These instructions fully and adequately covered the points raised in the requested instruction. This court has uniformly held that where a given proposition of law is requested to be given in an instruction, the instruction may properly be refused where the same proposition is adequately covered in another instruction that is given. This is true even where the refused instruction is a correct statement of the law. State v. Shon, 47 Haw. 158, 168, 385 P.2d 830 (1963), State v. Ayala, 46 Haw. 349, 351, 379 P.2d 590 (1963), Territory v. Martin, 39 Haw. 100, 117, 112 (1951), Territory v. McGregor, 22 Haw. 786, 792 (1915). The rule enunciated in these cases is dispositive of defendant's contention.

Finally, defendant contends that the jury should have been instructed that '(i)f the evidence in this case is susceptible of two constructions or interpretations, each of which appears to you to be reasonable, and one of which points to the guilt of the defendant, and the other to his innocence, it is your duty, under the law, to adopt that interpretation which will admit of the defendant's innocence, and reject that which points to his guilt.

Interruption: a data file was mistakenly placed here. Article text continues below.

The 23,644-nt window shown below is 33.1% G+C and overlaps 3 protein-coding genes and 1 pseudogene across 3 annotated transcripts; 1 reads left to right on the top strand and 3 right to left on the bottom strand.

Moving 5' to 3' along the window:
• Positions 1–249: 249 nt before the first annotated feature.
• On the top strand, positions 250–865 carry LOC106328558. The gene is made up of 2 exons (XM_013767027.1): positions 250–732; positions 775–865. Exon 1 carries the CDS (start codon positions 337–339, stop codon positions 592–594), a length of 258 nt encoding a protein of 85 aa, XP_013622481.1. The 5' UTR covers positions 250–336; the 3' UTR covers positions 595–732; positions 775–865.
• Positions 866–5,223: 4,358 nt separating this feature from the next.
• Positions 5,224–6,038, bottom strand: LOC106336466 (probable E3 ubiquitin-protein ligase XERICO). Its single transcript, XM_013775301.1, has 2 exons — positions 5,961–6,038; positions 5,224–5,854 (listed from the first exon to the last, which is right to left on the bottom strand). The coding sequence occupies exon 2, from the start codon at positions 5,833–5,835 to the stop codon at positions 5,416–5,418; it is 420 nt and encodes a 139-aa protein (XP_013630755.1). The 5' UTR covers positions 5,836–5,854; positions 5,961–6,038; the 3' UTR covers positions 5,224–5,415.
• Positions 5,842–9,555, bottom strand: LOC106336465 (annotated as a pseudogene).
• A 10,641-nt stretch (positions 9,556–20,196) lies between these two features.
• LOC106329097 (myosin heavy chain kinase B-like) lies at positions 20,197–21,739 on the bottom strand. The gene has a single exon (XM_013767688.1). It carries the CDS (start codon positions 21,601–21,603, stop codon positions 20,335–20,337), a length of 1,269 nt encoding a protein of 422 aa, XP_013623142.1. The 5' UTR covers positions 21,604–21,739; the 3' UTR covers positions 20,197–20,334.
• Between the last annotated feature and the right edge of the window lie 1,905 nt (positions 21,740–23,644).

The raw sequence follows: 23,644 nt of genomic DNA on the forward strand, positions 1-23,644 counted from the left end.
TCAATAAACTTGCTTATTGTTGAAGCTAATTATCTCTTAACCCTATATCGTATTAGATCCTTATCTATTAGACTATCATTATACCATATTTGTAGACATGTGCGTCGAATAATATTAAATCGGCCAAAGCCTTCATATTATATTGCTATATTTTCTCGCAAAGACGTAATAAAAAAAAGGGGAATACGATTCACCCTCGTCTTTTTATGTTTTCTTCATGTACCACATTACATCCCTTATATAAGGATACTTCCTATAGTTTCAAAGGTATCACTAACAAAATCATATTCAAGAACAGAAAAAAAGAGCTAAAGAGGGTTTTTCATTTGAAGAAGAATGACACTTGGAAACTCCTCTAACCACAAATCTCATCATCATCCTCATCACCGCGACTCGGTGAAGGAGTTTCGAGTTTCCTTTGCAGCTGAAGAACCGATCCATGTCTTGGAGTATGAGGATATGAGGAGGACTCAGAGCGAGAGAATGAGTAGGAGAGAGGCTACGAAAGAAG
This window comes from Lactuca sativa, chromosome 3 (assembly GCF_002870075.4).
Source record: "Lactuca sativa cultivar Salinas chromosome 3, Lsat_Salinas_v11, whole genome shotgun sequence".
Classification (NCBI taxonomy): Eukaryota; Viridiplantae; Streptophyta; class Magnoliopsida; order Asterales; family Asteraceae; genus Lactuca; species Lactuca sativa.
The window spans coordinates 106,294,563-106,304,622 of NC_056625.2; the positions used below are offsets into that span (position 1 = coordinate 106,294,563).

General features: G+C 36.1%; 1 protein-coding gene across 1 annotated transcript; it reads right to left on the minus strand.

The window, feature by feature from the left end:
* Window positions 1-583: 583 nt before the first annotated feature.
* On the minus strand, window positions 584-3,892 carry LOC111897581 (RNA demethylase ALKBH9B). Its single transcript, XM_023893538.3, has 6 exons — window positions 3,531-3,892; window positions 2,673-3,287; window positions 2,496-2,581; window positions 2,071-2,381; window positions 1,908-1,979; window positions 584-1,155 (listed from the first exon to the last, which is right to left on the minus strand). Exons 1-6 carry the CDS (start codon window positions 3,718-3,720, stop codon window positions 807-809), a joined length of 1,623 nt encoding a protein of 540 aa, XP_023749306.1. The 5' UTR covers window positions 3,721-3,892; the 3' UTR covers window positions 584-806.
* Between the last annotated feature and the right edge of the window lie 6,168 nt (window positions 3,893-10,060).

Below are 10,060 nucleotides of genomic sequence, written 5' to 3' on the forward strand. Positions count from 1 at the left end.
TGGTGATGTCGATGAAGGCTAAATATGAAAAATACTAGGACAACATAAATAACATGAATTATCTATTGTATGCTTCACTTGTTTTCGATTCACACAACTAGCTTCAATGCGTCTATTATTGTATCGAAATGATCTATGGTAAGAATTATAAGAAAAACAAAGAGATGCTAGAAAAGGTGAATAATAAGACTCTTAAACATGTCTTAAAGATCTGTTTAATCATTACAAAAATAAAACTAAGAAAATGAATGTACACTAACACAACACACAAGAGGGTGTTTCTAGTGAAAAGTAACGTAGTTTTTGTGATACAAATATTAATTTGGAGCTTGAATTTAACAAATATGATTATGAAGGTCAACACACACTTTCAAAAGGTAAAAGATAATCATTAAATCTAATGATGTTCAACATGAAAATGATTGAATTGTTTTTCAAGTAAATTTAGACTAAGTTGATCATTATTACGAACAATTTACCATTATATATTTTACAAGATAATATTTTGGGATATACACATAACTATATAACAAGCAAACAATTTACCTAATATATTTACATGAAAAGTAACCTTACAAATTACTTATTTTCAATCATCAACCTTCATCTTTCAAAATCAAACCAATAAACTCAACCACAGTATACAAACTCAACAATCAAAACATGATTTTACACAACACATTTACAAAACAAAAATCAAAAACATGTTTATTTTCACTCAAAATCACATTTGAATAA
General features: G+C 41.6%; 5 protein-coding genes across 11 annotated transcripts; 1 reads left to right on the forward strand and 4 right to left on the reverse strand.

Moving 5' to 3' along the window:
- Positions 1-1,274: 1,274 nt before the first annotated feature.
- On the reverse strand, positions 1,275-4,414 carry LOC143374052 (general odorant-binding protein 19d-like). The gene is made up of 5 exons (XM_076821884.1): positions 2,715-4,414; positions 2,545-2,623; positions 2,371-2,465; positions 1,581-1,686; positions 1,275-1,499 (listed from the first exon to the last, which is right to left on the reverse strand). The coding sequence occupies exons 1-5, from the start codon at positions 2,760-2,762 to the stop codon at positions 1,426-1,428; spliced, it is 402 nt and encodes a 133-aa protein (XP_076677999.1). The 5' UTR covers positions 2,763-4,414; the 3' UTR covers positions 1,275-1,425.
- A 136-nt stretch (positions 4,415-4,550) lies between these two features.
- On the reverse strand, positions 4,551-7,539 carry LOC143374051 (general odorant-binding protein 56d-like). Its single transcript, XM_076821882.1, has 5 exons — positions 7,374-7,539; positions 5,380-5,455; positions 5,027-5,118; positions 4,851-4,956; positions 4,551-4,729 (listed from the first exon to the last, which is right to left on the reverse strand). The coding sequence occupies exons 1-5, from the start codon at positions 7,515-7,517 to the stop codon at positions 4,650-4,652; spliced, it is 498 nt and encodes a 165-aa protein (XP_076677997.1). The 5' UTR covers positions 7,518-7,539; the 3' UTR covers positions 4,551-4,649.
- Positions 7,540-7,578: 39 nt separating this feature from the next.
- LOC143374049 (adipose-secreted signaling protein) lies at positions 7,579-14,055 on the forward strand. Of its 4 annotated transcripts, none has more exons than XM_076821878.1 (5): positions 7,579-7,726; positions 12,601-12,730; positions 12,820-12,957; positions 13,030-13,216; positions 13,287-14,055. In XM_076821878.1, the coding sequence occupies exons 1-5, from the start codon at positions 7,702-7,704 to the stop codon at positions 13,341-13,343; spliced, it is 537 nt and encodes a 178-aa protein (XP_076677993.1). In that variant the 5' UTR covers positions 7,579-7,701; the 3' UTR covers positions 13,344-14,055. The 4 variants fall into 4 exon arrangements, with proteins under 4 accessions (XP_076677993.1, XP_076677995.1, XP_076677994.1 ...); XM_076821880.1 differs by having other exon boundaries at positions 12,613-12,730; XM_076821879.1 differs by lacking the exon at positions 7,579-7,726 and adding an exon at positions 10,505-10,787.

'You will notice that this rule applies only when both of the two possible opposing conclusions appear to you to be reasonable. If, on the other hand, one of the possible conclusions should appear to you to be reasonable and the other to be unreasonable, it would be your duty to adhere to the reasonable deduction and to reject the unreasonable, bearing in mind, however, that even if the...